Observations on DoD's 2005 Base Realignment and Closure Selection Process and Recommendations--From the United States Government Accountability Office Page: 3 of 36
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Mr. Chairman and Members of the Commission:
I appreciate the opportunity to be here today to provide you with the
results of our work on the defense base realignment and closure (BRAC)
2005 selection process and recommendations. First, I would like to
commend you, Mr. Chairman, and your fellow Commissioners for
undertaking the very important, complex and controversial task of
reviewing the Department of Defense's (DOD) list of proposed
recommendations and recognizing you have to forward your
recommendations to the President in September of this year. I am well
aware that your task is especially demanding, given the limited time in
which you have to do your work and the broad scope of your
responsibilities. However, I would like to point out that your work is of
critical importance since, while reasonable people can and will differ on
specific recommendations, it is clear that DOD must reduce its excess
support infrastructure in order to generate savings for higher priority
needs, including the military and business transformation efforts in light of
21 century trends and challenges.
We have frequently reported in recent years on the long-term challenges
DOD faces in managing its portfolio of facilities, halting degradation of
facilities, and reducing unneeded infrastructure to free up funds to better
maintain enduring facilities and meet other needs. Because of these long-
standing issues, DOD's management of its support infrastructure has been
included in our list of high-risk areas since 1997. While the previous four
rounds of closures and realignments have helped reduce excess
infrastructure and generate savings, DOD's infrastructure costs continue
to consume a larger-than-necessary portion of the DOD budget, and as a
result, DOD has not been able to devote funds to more critical needs.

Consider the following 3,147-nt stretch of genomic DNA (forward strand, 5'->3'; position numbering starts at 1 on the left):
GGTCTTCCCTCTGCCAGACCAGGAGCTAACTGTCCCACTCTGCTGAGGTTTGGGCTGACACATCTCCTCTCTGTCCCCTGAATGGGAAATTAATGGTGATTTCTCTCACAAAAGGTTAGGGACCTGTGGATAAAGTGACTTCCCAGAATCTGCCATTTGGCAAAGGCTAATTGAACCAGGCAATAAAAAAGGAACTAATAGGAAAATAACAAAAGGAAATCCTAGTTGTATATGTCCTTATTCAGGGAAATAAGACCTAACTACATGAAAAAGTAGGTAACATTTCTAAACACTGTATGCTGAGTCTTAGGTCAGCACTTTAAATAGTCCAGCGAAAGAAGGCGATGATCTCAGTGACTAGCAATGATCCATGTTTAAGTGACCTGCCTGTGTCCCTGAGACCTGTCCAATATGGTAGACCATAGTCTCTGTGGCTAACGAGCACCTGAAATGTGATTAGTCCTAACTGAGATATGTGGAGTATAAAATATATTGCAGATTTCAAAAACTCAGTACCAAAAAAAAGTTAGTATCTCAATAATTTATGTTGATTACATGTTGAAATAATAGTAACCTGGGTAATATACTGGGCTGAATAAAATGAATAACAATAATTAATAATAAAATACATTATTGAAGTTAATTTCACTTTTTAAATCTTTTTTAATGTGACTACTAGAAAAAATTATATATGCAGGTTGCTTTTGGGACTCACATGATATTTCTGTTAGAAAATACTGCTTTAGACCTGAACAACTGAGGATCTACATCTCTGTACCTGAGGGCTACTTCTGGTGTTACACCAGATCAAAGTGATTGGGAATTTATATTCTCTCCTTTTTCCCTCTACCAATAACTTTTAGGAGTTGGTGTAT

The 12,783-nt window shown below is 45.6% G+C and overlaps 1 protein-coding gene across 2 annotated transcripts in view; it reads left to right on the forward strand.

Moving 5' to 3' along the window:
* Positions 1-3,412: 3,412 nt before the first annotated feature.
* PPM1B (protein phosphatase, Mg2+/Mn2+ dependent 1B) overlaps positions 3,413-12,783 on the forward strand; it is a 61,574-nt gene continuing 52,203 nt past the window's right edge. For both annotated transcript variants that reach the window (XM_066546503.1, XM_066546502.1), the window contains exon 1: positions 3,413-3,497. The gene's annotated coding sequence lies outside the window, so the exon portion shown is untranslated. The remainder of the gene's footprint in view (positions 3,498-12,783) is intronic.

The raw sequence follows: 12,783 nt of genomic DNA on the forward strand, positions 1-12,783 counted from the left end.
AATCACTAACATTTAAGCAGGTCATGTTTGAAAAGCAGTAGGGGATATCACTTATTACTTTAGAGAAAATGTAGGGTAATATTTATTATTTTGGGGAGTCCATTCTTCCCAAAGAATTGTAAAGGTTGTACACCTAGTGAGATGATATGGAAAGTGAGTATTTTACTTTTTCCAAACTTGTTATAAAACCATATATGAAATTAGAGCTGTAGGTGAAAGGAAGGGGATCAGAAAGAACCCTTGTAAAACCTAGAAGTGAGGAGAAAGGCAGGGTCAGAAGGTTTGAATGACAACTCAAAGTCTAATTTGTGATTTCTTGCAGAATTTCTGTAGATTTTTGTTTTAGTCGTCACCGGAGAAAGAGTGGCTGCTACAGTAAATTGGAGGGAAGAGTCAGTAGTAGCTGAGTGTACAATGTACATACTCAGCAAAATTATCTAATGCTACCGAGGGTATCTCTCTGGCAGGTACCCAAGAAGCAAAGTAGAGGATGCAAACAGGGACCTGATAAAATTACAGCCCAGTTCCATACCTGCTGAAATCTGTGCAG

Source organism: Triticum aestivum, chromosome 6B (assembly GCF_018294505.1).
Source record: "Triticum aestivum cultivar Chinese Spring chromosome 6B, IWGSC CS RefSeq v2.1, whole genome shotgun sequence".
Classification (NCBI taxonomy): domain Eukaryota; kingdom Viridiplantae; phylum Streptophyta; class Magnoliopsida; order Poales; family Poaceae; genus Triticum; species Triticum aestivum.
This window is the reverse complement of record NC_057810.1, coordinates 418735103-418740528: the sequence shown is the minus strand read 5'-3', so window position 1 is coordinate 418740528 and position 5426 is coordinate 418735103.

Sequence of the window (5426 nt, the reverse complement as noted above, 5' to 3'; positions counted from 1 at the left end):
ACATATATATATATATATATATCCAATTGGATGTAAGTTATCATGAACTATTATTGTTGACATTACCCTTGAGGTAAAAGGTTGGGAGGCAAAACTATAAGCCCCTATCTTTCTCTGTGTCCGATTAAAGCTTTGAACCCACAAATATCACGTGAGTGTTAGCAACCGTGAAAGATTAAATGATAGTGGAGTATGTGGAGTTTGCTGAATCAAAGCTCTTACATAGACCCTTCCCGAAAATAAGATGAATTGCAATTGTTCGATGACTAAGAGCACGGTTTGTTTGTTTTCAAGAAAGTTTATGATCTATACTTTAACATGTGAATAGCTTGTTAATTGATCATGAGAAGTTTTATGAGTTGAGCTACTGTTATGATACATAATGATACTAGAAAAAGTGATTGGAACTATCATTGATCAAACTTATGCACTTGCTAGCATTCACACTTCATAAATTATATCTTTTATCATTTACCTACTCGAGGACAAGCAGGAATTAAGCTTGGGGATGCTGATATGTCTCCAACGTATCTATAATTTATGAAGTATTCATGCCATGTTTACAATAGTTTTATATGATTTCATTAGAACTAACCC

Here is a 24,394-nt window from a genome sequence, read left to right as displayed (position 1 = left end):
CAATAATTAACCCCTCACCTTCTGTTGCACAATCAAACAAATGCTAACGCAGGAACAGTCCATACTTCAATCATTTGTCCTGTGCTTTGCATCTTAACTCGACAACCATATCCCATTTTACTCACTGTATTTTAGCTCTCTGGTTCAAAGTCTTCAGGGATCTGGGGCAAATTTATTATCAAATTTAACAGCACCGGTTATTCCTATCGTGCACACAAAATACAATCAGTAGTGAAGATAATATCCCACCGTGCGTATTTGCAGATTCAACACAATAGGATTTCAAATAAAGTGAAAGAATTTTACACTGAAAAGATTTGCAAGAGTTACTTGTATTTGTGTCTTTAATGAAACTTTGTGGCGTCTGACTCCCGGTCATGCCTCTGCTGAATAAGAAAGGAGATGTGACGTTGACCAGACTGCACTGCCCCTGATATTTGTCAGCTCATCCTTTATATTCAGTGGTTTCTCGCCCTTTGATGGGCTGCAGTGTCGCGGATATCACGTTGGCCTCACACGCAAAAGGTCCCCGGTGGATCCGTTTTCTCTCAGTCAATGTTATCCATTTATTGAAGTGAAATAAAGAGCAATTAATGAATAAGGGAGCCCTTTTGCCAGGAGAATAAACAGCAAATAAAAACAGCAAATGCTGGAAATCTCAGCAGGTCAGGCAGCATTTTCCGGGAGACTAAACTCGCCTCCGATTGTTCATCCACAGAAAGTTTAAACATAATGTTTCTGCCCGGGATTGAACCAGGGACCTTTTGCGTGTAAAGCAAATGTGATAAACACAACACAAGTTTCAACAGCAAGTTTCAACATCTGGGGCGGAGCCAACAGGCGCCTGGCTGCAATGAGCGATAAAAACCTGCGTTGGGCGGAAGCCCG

While the 2005 BRAC round affords the department an additional
opportunity to further reduce infrastructure and generate savings, it will
not, in itself, be sufficient to stem the overall rising costs of DOD's
operations and much more will need to be done to transform the
department. It is critical that DOD continue to search out ways to reduce
unnecessary spending and significantly improve its business processes.
Further, it must recognize that tough choices need to be made in
connection with a variety of initiatives (e.g., weapons systems) and areas
(e.g.,health care) that are not affordable or sustainable over the longer
term, given our large and growing long-term deficits. Moreover, reducing
unnecessary defense costs and creating more efficiency within DOD is an
important step in addressing the nation's growing fiscal imbalances. Over
the long term, the nation's growing fiscal imbalances, if left unchecked,
will ultimately impede our economic growth; have an adverse impact on
GAO-05-905 Military Bases
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Observations on DoD's 2005 Base Realignment and Closure Selection Process and Recommendations--From the United States Government Accountability Office, text, July 28, 2005; (digital.library.unt.edu/ark:/67531/metadc18918/m1/3/: accessed September 26, 2018), University of North Texas Libraries, Digital Library, digital.library.unt.edu; crediting UNT Libraries Government Documents Department.